Victim advocates welcomed news of an independent investigation into whether a Southern Baptist Convention entity failed to report a missionary credibly accused of child molestation but cautioned that not all independent investigators are the same.
“A truly independent investigation will focus on discovering the truth, not making sure the IMB and the SBC are less prone to lawsuits and public relations blunders,” activists said of International Mission Board President David Platt’s recently announced plans for “a thorough, outside, independent” inquiry into the agency’s past handling of abuse allegations.
Justice for Anne — a group website supporting an accuser who says she was led to wrongly believe the then-missionary who abused her years earlier was fired and reported to police 11 years ago after she cooperated with an internal investigation – said the independent investigator should have full control over the final report and called for the results to be made public.
“A truly independent investigator is not a lawyer paid by the SBC or IMB,” the group said in a recent statement, “nor is it an organization with previous ties to the SBC or IMB.”
Southern Baptist Theological Seminary recently began requiring all students to complete training by MinistrySafe, a company started by lawyers Gregory Love and Kimberlee Norris that has conducted similar training with several Baptist state conventions. Both Love and Norris have given guest lectures at New Orleans and Southwestern seminaries.
“As trial attorneys, Love and Norris evaluate past events through the lens of standards of care: what behavior was reasonable in the relevant time period and circumstance encountered, given industry standards of care related to a known risk?” the Texas-based firm markets independent investigations on the company website.
“Once the investigative scope and objectives are clearly identified, Love and Norris will assemble a team with appropriate credentials, create a methodology to gather information with sensitivity, process the data and report findings in an agreed format,” the description continues.
Recently MinistrySafe conducted an internal review for Highpoint Church in Memphis, Tennessee, which in the end fired Pastor Andy Savage for taking sexual liberties with a teenager when he was a youth minister at a previous church in Texas.
Abuse survivors and their advocates tend to prefer the approach offered by GRACE, an acronym for Godly Response to Abuse in the Christian Environment, founded by Liberty University law professor and Billy Graham grandson Boz Tchividjian in 2003.
“In the wake of abuse disclosures, ministries often struggle to put together the pieces of what went wrong,” GRACE promotes its independent investigation service. “If a thorough investigation by law enforcement isn’t legally possible, it can be difficult to ascertain facts and determine next steps, which makes an objective, independent third-party investigation crucial for regaining trust with victims and within the faith community.”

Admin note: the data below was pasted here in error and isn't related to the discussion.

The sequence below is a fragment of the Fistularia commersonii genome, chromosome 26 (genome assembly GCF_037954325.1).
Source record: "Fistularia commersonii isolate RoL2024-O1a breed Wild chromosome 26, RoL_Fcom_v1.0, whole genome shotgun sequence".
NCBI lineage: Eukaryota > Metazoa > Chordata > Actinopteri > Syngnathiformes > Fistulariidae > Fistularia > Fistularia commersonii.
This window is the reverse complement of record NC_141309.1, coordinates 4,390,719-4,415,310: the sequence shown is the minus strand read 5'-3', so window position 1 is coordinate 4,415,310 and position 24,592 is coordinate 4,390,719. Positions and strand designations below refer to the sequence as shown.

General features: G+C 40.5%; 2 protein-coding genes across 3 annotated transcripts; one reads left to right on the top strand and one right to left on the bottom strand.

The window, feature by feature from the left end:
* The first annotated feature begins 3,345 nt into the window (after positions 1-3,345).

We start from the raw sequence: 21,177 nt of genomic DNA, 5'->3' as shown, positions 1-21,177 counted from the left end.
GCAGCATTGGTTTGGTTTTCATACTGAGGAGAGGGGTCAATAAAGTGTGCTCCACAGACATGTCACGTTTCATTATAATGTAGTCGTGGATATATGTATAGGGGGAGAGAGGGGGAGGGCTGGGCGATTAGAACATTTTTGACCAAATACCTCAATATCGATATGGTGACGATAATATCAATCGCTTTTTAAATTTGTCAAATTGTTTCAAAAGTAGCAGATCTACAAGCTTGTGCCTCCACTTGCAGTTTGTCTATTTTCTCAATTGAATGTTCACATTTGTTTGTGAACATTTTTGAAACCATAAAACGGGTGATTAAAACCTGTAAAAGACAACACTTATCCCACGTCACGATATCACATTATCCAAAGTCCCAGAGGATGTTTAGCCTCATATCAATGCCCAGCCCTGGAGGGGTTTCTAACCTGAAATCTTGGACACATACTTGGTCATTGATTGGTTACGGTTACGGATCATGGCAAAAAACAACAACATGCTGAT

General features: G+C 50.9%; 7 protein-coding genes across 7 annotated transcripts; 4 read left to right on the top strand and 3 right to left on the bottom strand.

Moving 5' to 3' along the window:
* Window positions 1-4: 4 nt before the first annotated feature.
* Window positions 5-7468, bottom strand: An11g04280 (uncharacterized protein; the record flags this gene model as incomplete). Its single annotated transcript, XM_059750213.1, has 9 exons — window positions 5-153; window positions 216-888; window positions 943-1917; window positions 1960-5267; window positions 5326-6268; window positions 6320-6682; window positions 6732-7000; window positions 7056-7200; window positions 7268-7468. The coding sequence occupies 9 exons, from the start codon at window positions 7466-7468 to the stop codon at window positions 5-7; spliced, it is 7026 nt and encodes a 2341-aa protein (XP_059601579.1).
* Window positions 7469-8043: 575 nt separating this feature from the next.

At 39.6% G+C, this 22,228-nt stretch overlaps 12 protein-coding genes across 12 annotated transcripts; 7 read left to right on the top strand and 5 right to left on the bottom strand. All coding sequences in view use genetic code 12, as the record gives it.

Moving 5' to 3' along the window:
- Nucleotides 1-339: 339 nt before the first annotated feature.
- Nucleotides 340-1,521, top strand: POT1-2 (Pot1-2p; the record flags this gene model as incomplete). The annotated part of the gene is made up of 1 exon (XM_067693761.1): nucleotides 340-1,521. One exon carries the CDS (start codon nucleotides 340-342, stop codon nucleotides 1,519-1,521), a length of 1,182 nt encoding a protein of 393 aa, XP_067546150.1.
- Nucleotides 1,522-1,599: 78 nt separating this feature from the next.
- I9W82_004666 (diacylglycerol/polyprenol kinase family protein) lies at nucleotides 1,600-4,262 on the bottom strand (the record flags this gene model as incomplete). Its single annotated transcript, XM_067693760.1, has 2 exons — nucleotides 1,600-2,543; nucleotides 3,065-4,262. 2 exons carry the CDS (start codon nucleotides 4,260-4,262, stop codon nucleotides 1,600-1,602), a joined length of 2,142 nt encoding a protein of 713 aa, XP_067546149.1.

“Our desire is to get to the truth of the matter, so that compassion and assistance can be demonstrated to those who have been hurt and changes can happen on an organizational level,” the company says.
Tchividjian says GRACE brings “a uniquely comprehensive and superior approach” to the investigative task, but in the past the ministry has received pushback from clients who didn’t like where their investigation was heading.
Bob Jones University got cold feet in 2013 when a GRACE investigation criticized the way administrators counseled abuse victims, sending Tchividijian a notice of termination midway through the two-year probe. After talks the university agreed to reinstate the investigation and eventually implemented some, but not all, recommendations in a 300-page final report completed in December 2014.
The Association of Baptists for World Evangelism commissioned GRACE in 2013 to investigate behavior and abuse issues involving a missionary to Bangladesh, and the Pennsylvania headquarters’ response, but pulled the plug weeks before the final report, alleging “errors” and “flaws.”
The International Mission Board hasn’t shared details about how it will conduct its investigation or whether the findings will be public, and a spokesperson did not to respond to a reporter’s e-mail asking those questions.
The Justice for Anne folks also applauded a separate announcement by SBC President J.D. Greear of formation of an advisory group to study how the denomination might better prevent and respond to reports of abuse.
The group joined For Such a Time as This, another new coalition that staged a rally outside the meeting hall at the recent SBC annual meeting in Dallas, in a statement questioning the scope of the study and how the task force will be composed.
The advocates suggested that half the panel be women and that it include trauma-informed therapists – as opposed to biblical counselors. They recommended inclusion of experts such as Christa Brown — a survivor and advocate who unsuccessfully lobbied the denomination in the past — or Larry Nassar survivor Rachael Denhollander and Andy Savage accuser Jules Woodson, two women whose testimonies helped ignite a #MeToo movement in the nation’s second largest faith group in the recent past, among others.